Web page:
The most common topic of conversation for homebuyers & sellers this new year is rising interest rates. Mortgage rates are at their highest since 2011. Higher interest rates are a sign of a good economy – especially compared with historically low unemployment rates – the change has many consumers hesitating about jumping into the housing market.
The Federal Reserve hiked interest rates three time in 2018 – and has also expressed plans to increase them more than once in 2019. While mortgage rates set by lenders are not beholden to the Fed’s set rate, they do often echo changes in the long run.
A marginally higher interest rate doesn’t necessarily add a significant amount to the total you pay back to a lender for your mortgage, but in monthly payments you could see anywhere from a change of $50 to a couple hundred dollar increase, and that can make a huge bit of a difference says Jim Murrett president of the Appraisal Institute.
As a result, some consumers are stepping back from the market, which is slowing the rise in home prices and increasing the number of days homes are on the market. “That higher cost (from interest) is really driving some of the weakness you’re seeing in the housing market,” says Tian Liu, chief economist for Genworth Mortgage Insurance.
While the vast majority of homebuyers aren’t pushed out of the range to purchase a house with the slight increases in mortgage rates some could see the addition of $100 To their monthly housing payments as a hindrance.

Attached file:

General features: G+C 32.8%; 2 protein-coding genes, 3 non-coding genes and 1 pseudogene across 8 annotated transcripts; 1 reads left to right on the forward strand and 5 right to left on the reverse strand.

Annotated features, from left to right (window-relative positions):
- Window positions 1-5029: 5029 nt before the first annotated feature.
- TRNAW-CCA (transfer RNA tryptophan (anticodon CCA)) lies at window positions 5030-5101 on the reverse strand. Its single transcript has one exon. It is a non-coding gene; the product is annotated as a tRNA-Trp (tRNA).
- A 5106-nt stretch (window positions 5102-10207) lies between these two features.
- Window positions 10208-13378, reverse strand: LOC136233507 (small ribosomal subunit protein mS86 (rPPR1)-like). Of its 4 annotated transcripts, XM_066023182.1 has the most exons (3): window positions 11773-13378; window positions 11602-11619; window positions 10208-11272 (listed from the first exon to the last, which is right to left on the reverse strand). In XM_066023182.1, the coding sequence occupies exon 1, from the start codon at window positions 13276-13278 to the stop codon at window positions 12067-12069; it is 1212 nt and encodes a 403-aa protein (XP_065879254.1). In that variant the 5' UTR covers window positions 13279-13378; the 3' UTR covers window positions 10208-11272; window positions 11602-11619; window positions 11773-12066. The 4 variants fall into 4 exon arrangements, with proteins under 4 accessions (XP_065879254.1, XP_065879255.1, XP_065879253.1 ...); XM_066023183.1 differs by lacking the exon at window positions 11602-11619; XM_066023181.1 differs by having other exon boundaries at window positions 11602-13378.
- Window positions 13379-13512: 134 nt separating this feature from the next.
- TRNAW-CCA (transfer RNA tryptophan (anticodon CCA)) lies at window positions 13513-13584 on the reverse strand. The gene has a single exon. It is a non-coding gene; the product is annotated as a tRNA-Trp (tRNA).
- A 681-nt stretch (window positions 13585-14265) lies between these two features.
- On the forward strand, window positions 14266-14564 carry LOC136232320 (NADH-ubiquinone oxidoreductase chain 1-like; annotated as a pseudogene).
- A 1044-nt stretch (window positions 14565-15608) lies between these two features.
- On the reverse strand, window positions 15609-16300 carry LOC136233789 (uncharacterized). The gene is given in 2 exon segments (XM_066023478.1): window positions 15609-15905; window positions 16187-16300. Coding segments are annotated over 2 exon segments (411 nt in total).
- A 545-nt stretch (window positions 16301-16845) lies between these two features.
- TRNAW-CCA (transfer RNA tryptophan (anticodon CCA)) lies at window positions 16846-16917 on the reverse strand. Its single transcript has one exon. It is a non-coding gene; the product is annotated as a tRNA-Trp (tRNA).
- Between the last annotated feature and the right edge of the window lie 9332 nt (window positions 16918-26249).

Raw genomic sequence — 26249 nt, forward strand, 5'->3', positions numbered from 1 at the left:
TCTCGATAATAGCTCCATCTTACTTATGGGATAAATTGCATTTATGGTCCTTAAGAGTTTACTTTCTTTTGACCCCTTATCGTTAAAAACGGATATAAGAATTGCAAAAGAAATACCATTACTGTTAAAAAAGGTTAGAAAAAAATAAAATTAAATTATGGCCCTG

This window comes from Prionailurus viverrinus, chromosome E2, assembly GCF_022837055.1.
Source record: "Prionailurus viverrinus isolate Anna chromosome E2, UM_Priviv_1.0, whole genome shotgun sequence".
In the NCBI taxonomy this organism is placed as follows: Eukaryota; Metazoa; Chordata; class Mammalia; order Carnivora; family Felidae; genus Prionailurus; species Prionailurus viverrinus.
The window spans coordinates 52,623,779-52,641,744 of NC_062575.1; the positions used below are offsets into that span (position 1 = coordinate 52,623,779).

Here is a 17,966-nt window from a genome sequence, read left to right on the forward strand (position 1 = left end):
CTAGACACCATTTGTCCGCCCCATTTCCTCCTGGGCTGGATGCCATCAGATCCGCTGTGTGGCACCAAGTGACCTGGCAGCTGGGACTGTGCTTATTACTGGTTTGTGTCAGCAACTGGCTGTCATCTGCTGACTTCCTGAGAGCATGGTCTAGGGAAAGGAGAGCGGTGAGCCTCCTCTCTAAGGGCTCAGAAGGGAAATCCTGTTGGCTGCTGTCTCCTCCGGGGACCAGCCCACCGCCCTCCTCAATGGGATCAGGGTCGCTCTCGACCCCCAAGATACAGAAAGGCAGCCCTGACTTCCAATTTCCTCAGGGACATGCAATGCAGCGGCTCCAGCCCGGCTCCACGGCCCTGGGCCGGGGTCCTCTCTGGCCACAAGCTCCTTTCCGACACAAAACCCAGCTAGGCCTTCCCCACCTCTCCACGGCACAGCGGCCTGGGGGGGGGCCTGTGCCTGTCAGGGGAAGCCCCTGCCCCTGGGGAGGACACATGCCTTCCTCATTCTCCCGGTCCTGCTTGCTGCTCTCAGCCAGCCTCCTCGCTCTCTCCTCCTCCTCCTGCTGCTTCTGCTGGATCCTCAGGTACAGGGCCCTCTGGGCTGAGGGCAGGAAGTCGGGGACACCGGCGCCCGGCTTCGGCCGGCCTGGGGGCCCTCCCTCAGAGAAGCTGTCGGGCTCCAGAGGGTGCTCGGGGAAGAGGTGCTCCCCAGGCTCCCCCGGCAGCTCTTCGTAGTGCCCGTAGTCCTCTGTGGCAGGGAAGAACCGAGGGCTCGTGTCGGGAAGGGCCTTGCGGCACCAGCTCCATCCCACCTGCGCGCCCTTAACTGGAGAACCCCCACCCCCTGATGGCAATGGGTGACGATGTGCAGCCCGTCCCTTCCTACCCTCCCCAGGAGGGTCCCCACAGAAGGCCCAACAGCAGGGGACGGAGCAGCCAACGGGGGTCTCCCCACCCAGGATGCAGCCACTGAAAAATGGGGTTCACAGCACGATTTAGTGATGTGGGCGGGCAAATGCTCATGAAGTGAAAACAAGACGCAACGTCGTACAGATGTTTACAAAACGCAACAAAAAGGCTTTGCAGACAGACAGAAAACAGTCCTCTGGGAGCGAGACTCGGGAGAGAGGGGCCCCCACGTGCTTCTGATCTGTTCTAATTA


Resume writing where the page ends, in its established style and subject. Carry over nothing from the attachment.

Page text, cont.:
The decline in active buyers will likely lead to a slowing growth of home prices across the U.S. While prices have outpaced wage growth in many major markets for the last few years, that growth will continue to slow and possibly flatline in a couple of areas, particularly in smaller metro areas where price growth hasn’t been as quick.
“In the better markets…it’s going to continue to grow, but not as fast as it did before,” says Nick Ron, CEO of House Buyers of America.
Homeowners looking to sell their property may be hesitant to put their home on the market because that also means purchasing a new house, which more often than not requires a brand-new mortgage and more current interest rate. As a result, consumers can expect continued low inventory of houses on the market while buyers and sellers try to adjust to new rates.
Residential construction has been slowly rising in the years following the recession when construction came to a standstill, but housing starts still aren’t on pace to meet demand. The slow rate of new construction has contributed to rapidly rising prices in the last few years, particularly because most new construction has focused on high-end luxury homes.
“There really hasn’t been an expansion of affordable housing supply.” Say Liu.
It is possible the interest rate increases are restricting the construction industry. Developers and construction companies often rely on loans to complete projects and with higher interest rates and less demand due to wary buyers, it’s possible construction won’t continue at the rate it needs to in order to keep up with new household formation.
There is a silver lining to a construction shortage, however: The housing market avoids a construction glut that overproduces, which cause problems in a future economic downturn. “Normally you have an oversupply (of properties) – that’s what happened in the last crash.” Ron says.
Without an oversupply of housing and new construction consumers have less to fear about housing prices in a future recession. Instead, the next recession would likely cause a dip in home values when unemployment rises, but the housing market would be able to recover much quicker.
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